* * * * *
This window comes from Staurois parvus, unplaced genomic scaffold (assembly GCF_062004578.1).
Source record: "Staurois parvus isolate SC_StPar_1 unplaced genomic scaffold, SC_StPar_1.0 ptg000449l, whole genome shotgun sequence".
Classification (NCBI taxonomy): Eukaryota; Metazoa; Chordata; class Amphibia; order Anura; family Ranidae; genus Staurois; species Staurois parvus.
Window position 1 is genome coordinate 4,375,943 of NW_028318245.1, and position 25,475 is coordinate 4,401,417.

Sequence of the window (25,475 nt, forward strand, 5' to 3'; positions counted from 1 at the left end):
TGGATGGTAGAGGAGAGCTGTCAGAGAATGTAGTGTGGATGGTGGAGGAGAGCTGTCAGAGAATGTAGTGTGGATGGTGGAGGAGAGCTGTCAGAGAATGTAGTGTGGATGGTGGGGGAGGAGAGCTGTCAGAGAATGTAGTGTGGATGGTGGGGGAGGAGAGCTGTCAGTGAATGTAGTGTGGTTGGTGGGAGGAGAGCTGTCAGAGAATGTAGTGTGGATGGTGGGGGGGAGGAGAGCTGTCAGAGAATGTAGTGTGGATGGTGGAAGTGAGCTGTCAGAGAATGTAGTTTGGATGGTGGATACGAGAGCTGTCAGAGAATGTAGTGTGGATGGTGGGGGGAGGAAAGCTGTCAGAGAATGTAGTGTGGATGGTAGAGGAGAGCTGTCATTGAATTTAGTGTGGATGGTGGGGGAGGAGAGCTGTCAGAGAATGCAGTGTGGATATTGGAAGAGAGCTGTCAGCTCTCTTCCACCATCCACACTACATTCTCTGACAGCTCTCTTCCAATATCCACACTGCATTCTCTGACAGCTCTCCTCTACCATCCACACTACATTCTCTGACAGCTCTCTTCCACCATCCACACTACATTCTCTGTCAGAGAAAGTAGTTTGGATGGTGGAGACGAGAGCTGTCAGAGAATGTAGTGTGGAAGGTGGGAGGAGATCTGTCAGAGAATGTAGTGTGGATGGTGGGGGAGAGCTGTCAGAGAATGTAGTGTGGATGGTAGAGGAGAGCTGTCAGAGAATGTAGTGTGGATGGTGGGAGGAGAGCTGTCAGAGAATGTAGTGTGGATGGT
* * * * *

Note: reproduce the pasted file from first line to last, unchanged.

This window comes from Staurois parvus, unplaced genomic scaffold (assembly GCF_062004578.1).
Source record: "Staurois parvus isolate SC_StPar_1 unplaced genomic scaffold, SC_StPar_1.0 ptg000449l, whole genome shotgun sequence".
Classification (NCBI taxonomy): Eukaryota; Metazoa; Chordata; class Amphibia; order Anura; family Ranidae; genus Staurois; species Staurois parvus.
Window position 1 is genome coordinate 4,375,943 of NW_028318245.1, and position 25,475 is coordinate 4,401,417.

Sequence of the window (25,475 nt, forward strand, 5' to 3'; positions counted from 1 at the left end):
TGGATGGTAGAGGAGAGCTGTCAGAGAATGTAGTGTGGATGGTGGAGGAGAGCTGTCAGAGAATGTAGTGTGGATGGTGGAGGAGAGCTGTCAGAGAATGTAGTGTGGATGGTGGGGGAGGAGAGCTGTCAGAGAATGTAGTGTGGATGGTGGGGGAGGAGAGCTGTCAGTGAATGTAGTGTGGTTGGTGGGAGGAGAGCTGTCAGAGAATGTAGTGTGGATGGTGGGGGGGAGGAGAGCTGTCAGAGAATGTAGTGTGGATGGTGGAAGTGAGCTGTCAGAGAATGTAGTTTGGATGGTGGATACGAGAGCTGTCAGAGAATGTAGTGTGGATGGTGGGGGGAGGAAAGCTGTCAGAGAATGTAGTGTGGATGGTAGAGGAGAGCTGTCATTGAATTTAGTGTGGATGGTGGGGGAGGAGAGCTGTCAGAGAATGCAGTGTGGATATTGGAAGAGAGCTGTCAGCTCTCTTCCACCATCCACACTACATTCTCTGACAGCTCTCTTCCAATATCCACACTGCATTCTCTGACAGCTCTCCTCTACCATCCACACTACATTCTCTGACAGCTCTCTTCCACCATCCACACTACATTCTCTGTCAGAGAAAGTAGTTTGGATGGTGGAGACGAGAGCTGTCAGAGAATGTAGTGTGGAAGGTGGGAGGAGATCTGTCAGAGAATGTAGTGTGGATGGTGGGGGAGAGCTGTCAGAGAATGTAGTGTGGATGGTAGAGGAGAGCTGTCAGAGAATGTAGTGTGGATGGTGGGAGGAGAGCTGTCAGAGAATGTAGTGTGGATGGT